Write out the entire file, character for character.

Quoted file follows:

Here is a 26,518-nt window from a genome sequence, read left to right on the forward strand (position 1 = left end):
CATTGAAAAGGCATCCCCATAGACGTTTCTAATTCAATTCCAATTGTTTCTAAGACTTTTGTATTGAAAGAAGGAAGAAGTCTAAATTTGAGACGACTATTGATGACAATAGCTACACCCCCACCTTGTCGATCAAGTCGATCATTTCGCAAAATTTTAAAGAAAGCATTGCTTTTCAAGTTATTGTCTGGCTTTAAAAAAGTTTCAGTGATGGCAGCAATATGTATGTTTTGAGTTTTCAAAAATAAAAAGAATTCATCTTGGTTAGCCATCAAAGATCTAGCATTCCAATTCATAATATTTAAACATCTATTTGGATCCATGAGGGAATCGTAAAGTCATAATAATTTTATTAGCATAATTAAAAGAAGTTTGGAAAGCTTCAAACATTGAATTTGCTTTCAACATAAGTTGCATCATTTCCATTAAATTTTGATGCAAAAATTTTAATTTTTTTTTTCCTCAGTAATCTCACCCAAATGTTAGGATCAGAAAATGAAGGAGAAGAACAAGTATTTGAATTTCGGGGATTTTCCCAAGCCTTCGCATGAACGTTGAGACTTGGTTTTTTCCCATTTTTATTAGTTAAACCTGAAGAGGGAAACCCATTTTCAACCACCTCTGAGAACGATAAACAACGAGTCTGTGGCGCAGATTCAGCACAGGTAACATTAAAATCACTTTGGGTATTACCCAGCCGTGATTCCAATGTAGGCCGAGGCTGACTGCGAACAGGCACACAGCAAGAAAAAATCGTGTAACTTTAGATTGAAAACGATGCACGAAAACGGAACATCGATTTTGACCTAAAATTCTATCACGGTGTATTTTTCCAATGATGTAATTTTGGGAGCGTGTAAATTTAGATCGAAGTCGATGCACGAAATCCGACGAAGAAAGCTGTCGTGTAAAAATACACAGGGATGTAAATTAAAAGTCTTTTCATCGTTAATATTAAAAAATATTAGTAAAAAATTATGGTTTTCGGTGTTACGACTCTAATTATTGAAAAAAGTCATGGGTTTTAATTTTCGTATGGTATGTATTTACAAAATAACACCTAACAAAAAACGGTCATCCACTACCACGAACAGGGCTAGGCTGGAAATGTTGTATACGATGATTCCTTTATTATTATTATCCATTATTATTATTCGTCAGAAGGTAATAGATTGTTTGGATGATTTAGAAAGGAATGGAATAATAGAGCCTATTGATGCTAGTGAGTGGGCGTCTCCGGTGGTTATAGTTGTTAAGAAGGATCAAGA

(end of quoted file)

Here is a 26,518-nt window from a genome sequence, read left to right on the forward strand (position 1 = left end):
CATTGAAAAGGCATCCCCATAGACGTTTCTAATTCAATTCCAATTGTTTCTAAGACTTTTGTATTGAAAGAAGGAAGAAGTCTAAATTTGAGACGACTATTGATGACAATAGCTACACCCCCACCTTGTCGATCAAGTCGATCATTTCGCAAAATTTTAAAGAAAGCATTGCTTTTCAAGTTATTGTCTGGCTTTAAAAAAGTTTCAGTGATGGCAGCAATATGTATGTTTTGAGTTTTCAAAAATAAAAAGAATTCATCTTGGTTAGCCATCAAAGATCTAGCATTCCAATTCATAATATTTAAACATCTATTTGGATCCATGAGGGAATCGTAAAGTCATAATAATTTTATTAGCATAATTAAAAGAAGTTTGGAAAGCTTCAAACATTGAATTTGCTTTCAACATAAGTTGCATCATTTCCATTAAATTTTGATGCAAAAATTTTAATTTTTTTTTTCCTCAGTAATCTCACCCAAATGTTAGGATCAGAAAATGAAGGAGAAGAACAAGTATTTGAATTTCGGGGATTTTCCCAAGCCTTCGCATGAACGTTGAGACTTGGTTTTTTCCCATTTTTATTAGTTAAACCTGAAGAGGGAAACCCATTTTCAACCACCTCTGAGAACGATAAACAACGAGTCTGTGGCGCAGATTCAGCACAGGTAACATTAAAATCACTTTGGGTATTACCCAGCCGTGATTCCAATGTAGGCCGAGGCTGACTGCGAACAGGCACACAGCAAGAAAAAATCGTGTAACTTTAGATTGAAAACGATGCACGAAAACGGAACATCGATTTTGACCTAAAATTCTATCACGGTGTATTTTTCCAATGATGTAATTTTGGGAGCGTGTAAATTTAGATCGAAGTCGATGCACGAAATCCGACGAAGAAAGCTGTCGTGTAAAAATACACAGGGATGTAAATTAAAAGTCTTTTCATCGTTAATATTAAAAAATATTAGTAAAAAATTATGGTTTTCGGTGTTACGACTCTAATTATTGAAAAAAGTCATGGGTTTTAATTTTCGTATGGTATGTATTTACAAAATAACACCTAACAAAAAACGGTCATCCACTACCACGAACAGGGCTAGGCTGGAAATGTTGTATACGATGATTCCTTTATTATTATTATCCATTATTATTATTCGTCAGAAGGTAATAGATTGTTTGGATGATTTAGAAAGGAATGGAATAATAGAGCCTATTGATGCTAGTGAGTGGGCGTCTCCGGTGGTTATAGTTGTTAAGAAGGATCAAGA